General disorders: Pain (5.5% in the placebo treated group / 5.9% in the PERJETA treated group).
Infections and infestations: Paronychia (3.5 % in the placebo treated group / 7.1% in the PERJETA treated group).
Respiratory, thoracic and mediastinal disorders: Pleural effusion (5.8% in the placebo treated group / 5.2% in the PERJETA treated group).
Cardiac disorders: Left ventricular dysfunction (8.3% in the placebo treated group / 4.4% in the PERJETA treated group) including symptomatic left ventricular systolic dysfunction (CHF) (1.8% in the placebo treated group / 1.0% in the PERJETA treated group).
Immune system disorders: Hypersensitivity (5.0% in placebo treated group / 6.4% in the PERJETA treated group). Drug hypersensitivity (3.8% in the placebo treated group / 4.4% in the PERJETA treated group).
ADRs reported in patients receiving PERJETA and trastuzumab after discontinuation of docetaxel
In the pivotal trial CLEOPATRA, ADRs were reported less frequently after discontinuation of docetaxel treatment in both treatment arms. After discontinuation of docetaxel in the PERJETA-treated group (i.e. during treatment with PERJETA and trastuzumab alone), all ADRs occurred in <10% of patients with the exception of diarrhoea (19.1%), upper respiratory tract infection (12.8%), rash (11.7%), headache (11.4%), fatigue (11.1%) and pain in the extremity (10.1%).
Further information on selected adverse drug reactions:
Infusion related reactions
An infusion related reaction was defined in the pivotal trial as any event reported as hypersensitivity, anaphylactic reaction, acute infusion reaction or cytokine release syndrome occurring during an infusion, or on the same day as the infusion. In the pivotal trial CLEOPATRA, the initial dose of PERJETA was given the day before trastuzumab and docetaxel to allow for the examination of PERJETA associated reactions. On the first day, when only PERJETA was administered, the overall frequency of infusion related reactions was 9.8% in the placebo treated group and 13.0% in the PERJETA treated group, with the majority of reactions being mild or moderate. The most common infusion related reactions (≥1.0%) in the PERJETA treated group were pyrexia, chills, fatigue, headache, asthenia, hypersensitivity and vomiting.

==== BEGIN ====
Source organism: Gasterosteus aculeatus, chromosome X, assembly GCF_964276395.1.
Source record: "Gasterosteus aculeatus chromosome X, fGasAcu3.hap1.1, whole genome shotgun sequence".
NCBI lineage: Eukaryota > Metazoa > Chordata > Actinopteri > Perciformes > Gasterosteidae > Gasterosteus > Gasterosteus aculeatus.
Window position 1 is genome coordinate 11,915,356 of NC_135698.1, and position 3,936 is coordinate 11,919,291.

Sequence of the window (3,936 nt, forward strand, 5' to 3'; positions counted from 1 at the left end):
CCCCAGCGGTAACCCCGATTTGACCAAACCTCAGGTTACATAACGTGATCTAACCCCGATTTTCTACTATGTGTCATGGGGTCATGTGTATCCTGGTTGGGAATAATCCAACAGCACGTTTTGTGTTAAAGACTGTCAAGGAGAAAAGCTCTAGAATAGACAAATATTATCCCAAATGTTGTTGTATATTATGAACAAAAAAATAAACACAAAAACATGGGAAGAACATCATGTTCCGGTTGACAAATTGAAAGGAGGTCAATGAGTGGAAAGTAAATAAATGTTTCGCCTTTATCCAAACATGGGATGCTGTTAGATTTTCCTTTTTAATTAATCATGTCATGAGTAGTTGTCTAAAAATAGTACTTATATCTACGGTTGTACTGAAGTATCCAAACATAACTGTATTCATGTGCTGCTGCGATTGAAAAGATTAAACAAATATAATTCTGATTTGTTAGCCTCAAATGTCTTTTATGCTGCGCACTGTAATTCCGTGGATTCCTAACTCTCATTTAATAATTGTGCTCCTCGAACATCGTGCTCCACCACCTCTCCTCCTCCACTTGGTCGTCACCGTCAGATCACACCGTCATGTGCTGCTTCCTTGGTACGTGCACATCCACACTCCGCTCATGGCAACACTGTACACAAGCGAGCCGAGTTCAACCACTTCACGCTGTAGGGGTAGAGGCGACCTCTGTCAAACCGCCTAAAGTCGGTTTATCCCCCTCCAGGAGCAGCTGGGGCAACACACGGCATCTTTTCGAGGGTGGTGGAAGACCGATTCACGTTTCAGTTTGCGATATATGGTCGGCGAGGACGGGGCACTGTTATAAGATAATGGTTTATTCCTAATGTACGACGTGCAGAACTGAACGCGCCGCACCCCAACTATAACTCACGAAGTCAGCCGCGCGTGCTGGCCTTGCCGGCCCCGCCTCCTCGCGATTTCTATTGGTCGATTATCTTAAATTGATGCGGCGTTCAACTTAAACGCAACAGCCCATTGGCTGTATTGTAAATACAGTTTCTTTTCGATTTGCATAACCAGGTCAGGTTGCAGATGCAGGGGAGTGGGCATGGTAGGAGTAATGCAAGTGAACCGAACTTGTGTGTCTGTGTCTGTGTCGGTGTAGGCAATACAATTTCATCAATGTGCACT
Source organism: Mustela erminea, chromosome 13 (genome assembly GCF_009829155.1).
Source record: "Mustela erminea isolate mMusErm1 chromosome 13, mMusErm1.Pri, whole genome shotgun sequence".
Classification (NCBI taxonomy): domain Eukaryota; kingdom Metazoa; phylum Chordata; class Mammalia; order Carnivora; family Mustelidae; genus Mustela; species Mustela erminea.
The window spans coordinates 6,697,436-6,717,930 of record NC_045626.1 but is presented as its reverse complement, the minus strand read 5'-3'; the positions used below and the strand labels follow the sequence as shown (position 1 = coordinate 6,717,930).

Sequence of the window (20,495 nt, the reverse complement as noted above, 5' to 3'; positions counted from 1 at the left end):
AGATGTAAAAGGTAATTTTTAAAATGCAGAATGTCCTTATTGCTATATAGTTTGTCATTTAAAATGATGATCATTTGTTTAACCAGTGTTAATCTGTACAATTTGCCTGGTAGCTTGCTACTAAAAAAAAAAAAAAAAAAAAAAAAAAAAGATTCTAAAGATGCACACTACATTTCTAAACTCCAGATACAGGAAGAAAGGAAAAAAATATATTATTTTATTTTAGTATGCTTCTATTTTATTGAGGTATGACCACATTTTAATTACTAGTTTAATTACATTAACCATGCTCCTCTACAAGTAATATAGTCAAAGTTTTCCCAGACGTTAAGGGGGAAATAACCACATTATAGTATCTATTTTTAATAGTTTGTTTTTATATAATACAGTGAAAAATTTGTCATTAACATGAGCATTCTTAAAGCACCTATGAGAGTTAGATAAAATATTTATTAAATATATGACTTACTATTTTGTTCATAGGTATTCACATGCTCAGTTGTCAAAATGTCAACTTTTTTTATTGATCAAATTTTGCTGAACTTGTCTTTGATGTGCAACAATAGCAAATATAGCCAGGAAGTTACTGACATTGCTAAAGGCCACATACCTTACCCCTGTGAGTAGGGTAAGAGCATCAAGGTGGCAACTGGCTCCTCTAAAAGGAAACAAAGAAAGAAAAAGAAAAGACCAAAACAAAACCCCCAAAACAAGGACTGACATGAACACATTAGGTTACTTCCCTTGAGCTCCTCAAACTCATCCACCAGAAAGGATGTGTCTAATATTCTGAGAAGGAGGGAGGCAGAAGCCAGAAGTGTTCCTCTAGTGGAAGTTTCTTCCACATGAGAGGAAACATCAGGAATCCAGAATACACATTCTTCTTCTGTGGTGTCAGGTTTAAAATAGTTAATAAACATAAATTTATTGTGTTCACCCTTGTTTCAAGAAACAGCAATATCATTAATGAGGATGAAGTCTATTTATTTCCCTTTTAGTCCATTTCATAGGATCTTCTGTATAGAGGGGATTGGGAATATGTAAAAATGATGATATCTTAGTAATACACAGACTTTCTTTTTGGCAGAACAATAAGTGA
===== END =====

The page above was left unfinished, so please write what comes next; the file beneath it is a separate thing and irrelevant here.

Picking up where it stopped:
During the second cycle, when all drugs were administered on the same day, the most common infusion related reactions (≥1.0%) in the PERJETA treated group were fatigue, drug hypersensitivity, dysgeusia, hypersensitivity, myalgia and vomiting (see PRECAUTIONS).
In the pivotal trial CLEOPATRA, the overall frequency of hypersensitivity/anaphylaxis reported events was 9.1% in the placebo treated patients and 11.0% in the PERJETA treated patients, of which 2.5% and 2% were NCI-CTCAE (version 3) grade 3-4, respectively. Overall, 2 patients in placebo treated group and 4 patients in the PERJETA treated group experienced anaphylaxis (see PRECAUTIONS).
Overall, the majority of hypersensitivity reactions were mild or moderate in severity and resolved upon treatment. Based on modifications made to study treatment, most reactions were assessed as secondary to docetaxel infusions.
In the pivotal trial CLEOPATRA, the incidence of NCI-CTCAE (version 3) grade 3-4 decreases in neutrophil counts were balanced in the two treated groups.
Dosage and administration
Substitution by any other biological medicinal product requires the consent of the prescribing physician. In order to prevent medication errors, it is important to check the vial labels to ensure that the drug being prepared and administered is PERJETA.
DO NOT ADMINISTER PERJETA AS AN IV PUSH OR BOLUS.
Detection of HER2 Protein Overexpression or HER2 Gene Amplification
Patients can only be treated with PERJETA in combination with trastuzumab and must have a HER2-positive tumour status, defined as a score of 3+ by immunohistochemistry (IHC) or a ratio of ≥ 2.0 by in situ hybridization (ISH).
To ensure accurate and reproducible results, the testing must be performed in a specialised laboratory, which can ensure validation of the testing procedures.